“Helen, you know I could n’t,” he said, frightened at the thought. “You know that. Why, when I was in the whirlpool, and it on my back — this Death your father spins words about — pressing me down, what do you suppose I thought ? Just that I could n’t die then, because the drink from your spring, — our poor little foolish game, lasting through it all, right to the end of everything, down there in the dark. Oh, just believe that! I can’t explain, either, half of it.”

The color of reassurance came back to her cheeks.

“ Look,” he said, pointing before them. They had come to the end of the shriveled rows, where a lane went by to the pastures on the northern headland. “This will help. See, this puddle of water here, where your cow’s been drinking. It’s full of her hoof-marks, and shallow, and dirty, and everything. Now stand over here,”

Moving away, they leaned forward together and looked. The light so caught the little surface that the water was deep as the sky, and the clouds and the blue air were in it.

“There, you see. That’s my life, before you, and since. I don’t know how else” —

The girl was the first to speak again.

“I can’t tell you so well,” she said. “But the long winter evenings with the snow against the panes, — and the summer nights and no one to talk to, — there’ll be no more of those.” Then she changed, happily mocking his sober face. “Parables in puddles, — and a preacher in blue overalls.” They both laughed.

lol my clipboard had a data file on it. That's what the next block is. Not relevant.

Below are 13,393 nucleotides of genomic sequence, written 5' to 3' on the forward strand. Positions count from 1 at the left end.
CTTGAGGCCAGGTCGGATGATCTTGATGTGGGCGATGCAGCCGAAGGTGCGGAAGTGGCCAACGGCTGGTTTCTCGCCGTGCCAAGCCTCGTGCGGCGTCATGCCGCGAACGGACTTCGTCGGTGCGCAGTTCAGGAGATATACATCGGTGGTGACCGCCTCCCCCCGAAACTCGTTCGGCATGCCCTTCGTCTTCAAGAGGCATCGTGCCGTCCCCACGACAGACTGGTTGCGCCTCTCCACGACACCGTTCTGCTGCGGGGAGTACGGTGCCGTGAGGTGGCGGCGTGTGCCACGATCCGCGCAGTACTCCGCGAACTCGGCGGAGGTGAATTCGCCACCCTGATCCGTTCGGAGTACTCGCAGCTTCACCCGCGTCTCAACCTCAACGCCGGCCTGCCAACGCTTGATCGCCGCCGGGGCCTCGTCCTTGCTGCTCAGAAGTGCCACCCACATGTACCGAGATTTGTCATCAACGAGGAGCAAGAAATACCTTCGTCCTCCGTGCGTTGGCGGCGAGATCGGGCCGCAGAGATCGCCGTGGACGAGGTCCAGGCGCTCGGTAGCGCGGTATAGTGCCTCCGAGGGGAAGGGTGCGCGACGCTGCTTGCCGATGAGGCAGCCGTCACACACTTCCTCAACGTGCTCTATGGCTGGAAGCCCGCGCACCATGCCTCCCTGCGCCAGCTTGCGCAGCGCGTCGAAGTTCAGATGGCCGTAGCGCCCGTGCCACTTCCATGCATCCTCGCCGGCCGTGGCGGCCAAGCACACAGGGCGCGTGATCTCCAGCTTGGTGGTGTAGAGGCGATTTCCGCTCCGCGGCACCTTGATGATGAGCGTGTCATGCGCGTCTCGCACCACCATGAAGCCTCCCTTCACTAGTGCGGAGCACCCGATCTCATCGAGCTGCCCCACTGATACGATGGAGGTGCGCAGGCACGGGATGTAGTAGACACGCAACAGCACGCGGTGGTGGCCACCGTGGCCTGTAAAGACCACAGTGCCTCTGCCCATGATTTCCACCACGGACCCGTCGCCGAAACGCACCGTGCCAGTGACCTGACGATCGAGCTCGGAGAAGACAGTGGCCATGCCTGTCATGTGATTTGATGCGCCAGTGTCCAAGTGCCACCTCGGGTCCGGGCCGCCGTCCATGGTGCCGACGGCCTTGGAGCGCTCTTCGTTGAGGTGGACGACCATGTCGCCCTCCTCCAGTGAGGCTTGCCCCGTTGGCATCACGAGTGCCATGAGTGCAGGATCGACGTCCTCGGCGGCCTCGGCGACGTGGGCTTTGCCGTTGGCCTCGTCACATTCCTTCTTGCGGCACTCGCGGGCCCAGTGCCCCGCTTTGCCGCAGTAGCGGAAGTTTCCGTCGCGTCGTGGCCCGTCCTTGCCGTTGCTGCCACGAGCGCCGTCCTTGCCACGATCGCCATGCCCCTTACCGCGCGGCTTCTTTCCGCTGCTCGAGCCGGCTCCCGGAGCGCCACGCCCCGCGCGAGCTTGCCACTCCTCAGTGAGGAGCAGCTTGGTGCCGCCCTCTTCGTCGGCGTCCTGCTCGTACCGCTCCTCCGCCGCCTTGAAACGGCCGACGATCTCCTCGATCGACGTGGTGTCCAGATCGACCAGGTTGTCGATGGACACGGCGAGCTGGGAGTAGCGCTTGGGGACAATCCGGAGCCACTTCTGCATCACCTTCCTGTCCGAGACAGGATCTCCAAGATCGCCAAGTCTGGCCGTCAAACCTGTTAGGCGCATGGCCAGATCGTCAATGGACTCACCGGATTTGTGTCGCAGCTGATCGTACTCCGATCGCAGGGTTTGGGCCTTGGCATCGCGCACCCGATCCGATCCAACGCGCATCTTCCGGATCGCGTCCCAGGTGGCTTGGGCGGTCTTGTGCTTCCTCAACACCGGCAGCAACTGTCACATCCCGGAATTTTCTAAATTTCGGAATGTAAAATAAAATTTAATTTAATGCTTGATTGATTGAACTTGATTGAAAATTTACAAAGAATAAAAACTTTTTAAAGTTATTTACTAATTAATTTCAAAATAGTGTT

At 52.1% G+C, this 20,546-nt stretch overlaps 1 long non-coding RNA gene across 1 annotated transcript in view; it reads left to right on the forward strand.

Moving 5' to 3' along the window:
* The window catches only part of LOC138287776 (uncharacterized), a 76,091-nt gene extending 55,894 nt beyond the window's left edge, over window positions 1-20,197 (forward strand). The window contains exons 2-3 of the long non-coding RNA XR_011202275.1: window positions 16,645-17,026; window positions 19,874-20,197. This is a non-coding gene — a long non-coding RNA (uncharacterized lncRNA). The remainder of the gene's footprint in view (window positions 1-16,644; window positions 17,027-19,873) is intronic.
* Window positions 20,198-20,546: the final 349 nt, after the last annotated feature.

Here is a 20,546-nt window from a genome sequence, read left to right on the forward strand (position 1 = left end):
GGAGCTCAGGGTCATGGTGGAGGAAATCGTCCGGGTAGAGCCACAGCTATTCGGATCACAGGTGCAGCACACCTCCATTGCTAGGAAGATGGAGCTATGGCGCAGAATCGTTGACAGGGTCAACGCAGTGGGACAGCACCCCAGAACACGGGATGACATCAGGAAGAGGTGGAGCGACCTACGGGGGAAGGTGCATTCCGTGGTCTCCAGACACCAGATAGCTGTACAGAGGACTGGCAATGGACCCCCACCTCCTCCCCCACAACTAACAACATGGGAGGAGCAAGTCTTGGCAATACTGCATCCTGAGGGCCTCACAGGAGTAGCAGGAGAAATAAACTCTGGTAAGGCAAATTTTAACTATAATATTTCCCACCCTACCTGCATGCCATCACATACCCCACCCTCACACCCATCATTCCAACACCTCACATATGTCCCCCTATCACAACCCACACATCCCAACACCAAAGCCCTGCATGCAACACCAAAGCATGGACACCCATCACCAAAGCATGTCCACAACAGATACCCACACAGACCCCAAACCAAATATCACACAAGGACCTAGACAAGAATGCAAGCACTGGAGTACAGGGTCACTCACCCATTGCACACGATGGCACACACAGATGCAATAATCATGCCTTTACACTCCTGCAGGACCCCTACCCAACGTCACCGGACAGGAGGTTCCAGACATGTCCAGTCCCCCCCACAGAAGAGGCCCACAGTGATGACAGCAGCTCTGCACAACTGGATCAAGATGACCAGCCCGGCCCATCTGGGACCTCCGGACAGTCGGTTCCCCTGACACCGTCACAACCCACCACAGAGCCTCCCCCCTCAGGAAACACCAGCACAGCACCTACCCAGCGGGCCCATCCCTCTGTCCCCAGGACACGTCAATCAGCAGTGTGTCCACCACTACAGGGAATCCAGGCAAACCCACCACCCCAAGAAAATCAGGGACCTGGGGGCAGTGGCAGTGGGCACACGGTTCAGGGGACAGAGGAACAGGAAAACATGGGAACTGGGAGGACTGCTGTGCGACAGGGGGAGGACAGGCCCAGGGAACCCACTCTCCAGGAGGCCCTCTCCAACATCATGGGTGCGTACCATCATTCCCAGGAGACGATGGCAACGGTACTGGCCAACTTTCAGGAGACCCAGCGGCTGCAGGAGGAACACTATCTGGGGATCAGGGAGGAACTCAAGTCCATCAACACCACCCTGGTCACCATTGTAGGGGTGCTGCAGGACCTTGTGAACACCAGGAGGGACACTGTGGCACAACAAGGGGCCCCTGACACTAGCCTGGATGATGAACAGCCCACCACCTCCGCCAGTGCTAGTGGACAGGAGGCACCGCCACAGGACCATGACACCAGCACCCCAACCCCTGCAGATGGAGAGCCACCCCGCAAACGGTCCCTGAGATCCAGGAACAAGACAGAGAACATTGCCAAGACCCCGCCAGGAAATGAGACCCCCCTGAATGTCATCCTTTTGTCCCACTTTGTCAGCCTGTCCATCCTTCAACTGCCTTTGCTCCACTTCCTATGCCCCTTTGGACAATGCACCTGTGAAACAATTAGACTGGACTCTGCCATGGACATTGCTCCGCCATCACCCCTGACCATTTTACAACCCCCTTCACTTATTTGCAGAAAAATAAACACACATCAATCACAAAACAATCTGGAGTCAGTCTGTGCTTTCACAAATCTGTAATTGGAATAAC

“I know,” he confessed. “But I’ve been through something that’s made me preach these things to myself. And two persons I met this morning, one on the island, and one in the water. Let’s not talk about it. But I’m not going to let things go to waste any longer, or run away. Old Kellum’s happy; there’s a beginning, and there are lots of chances. You ’re at the bottom of it all. If we could only do something for Peter” —

Helen looked thoughtfully down toward the house and the cove.

“Poor fellow,” she said at last. “ I’m glad you told me. I must talk with him, though it will be very hard for us both. Let’s go back now; and good-by, for a while, dear. Oh, you’ll tell my father soon, won’t you? It’s best not to keep the truth hidden. Good-by. You’ve no more doubts?”

“Not one!” he answered earnestly. “I wish I could do it for you — this” —

“No,” she said. “You did your part this morning. There are other hard things that only a woman can do.”

From the little flower garden, all crushed and torn with the recent scuffle, they saw the men moving away, part climbing the hill toward the harbor, part returning to the beach. At the edge of the slope toward the cove, Peter, alone in the field, stood looking toward the mainland. Helen walked slowly down toward him.

Archer pattered indoors barefoot, and at the desk in the dark corner of the library, began a letter.

“Powell’s Island, Wednesday.

To Captain Berry,

Barkentine Elizabeth Fanning.

My dear Sir: —

An accident involving the death of two persons” —